Serendipity – when reality beats fiction, hands-down
Updated: Apr 26
In case anyone missed it, last week marked the death of Peter Warner, the Australian who rescued six Tongan schoolboys who were shipwrecked on a deserted island. Their story is fascinating for many reasons, not least because their reality ran contrary to the premise of author Willian Golding (who wrote ‘Lord of the Flies’), that civilisation quickly falls away when faced with hardship and scarcity.
Six naughty schoolboys:
In September 1965, six athletic Tongan boarding school boys were champing at the bit in their very strict Catholic boarding school. They decided to steal the fishing boat of a local fisherman they disliked and have an adventure. A naughty bunch but also – as are most groups of teen boys – collectively as bright as the lowest IQ in their group, they didn’t think about the practicalities of their plan, specifically that none of them could sail.
After travelling five kilometres they anchored and settled down for the night. As they slept a ferocious storm took them by surprise, damaging their vessel and leaving them floating dangerously with little food or water. The boys stayed alive by sharing their limited water and catching additional rain water in coconut shells, each having a sip in the morning then a sip in the evening – hoping the supply would last till they were rescued. After floating for eight days they sighted the tiny island of Ata. They decided that is could well be their only chance for survival and spent the next 36 hours swimming towards its shore, arriving exhausted and just alive. They managed to kill small fish and this food helped them to regain strength. Water was still almost non-existent. They collected it in the trunks of trees and also drank the blood of birds they hunted.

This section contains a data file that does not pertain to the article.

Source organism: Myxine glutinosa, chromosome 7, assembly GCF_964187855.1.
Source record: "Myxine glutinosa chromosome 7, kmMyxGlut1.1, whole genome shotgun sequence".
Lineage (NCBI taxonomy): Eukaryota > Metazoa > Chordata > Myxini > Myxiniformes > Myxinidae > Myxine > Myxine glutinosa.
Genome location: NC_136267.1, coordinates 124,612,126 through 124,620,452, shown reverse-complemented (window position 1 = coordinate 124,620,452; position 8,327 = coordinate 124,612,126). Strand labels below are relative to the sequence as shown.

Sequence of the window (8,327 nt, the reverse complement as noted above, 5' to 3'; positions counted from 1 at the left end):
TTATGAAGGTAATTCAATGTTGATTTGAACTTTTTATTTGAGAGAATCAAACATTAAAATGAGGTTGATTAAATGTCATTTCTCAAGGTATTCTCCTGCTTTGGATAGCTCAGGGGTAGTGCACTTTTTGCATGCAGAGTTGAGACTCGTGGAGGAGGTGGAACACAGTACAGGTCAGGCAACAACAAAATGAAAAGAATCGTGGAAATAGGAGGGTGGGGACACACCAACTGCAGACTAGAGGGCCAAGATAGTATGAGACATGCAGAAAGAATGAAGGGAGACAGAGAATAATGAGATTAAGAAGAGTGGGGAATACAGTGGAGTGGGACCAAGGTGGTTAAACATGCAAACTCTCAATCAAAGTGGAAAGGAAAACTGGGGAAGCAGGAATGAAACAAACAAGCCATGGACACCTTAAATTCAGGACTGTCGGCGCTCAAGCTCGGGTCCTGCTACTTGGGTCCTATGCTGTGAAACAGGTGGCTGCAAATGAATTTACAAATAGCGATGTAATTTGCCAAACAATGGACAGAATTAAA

Over a period of three months they explored the island and serendipitously discovered the remains of an abandoned 19th century village. Along with discarded utensils they found wild chickens, wild growing taro crops and bananas. They managed to create fire and carefully guarded this treasure so that it remained alight. They paired for chores and managed to keep each other in food, water, shelter and optimistic spirits; singing round their fire in the evening accompanied by a makeshift guitar made from salvaged wood.
Enter our hero:
September 11 1966, the Australian Peter Warner was sailing past Ata when strange burn marks on some island flora caught his attention. He soon spied six boys jumping from the rock and swimming towards him. He heard their breathless story, radioed the boys' home island of Haʻafeva, and found that not only were the boys telling the truth but also that their funerals had been held as the village population believed they must be dead.
The boys' reception was tearful and joyous but unfortunately one wronged fisherman (remember the boat the boys stole?) had notified the police that he wanted them charged for theft. The boys were arrested.
A king’s gift:
King Tāufaʻāhau Tupou IV asked Peter Warner what he could do for him in gratitude for the return of their beloved (and naughty) boys. Warner asked for the rights to fish for Pacific Spiny lobster in Tongan waters and was granted his request.
And happily ever after …
Warner did a deal with the disgruntled owner of the stolen craft who dropped the charges against the boys. Warner promptly employed the boys as staff for his new project.
More of this fabulous tale here.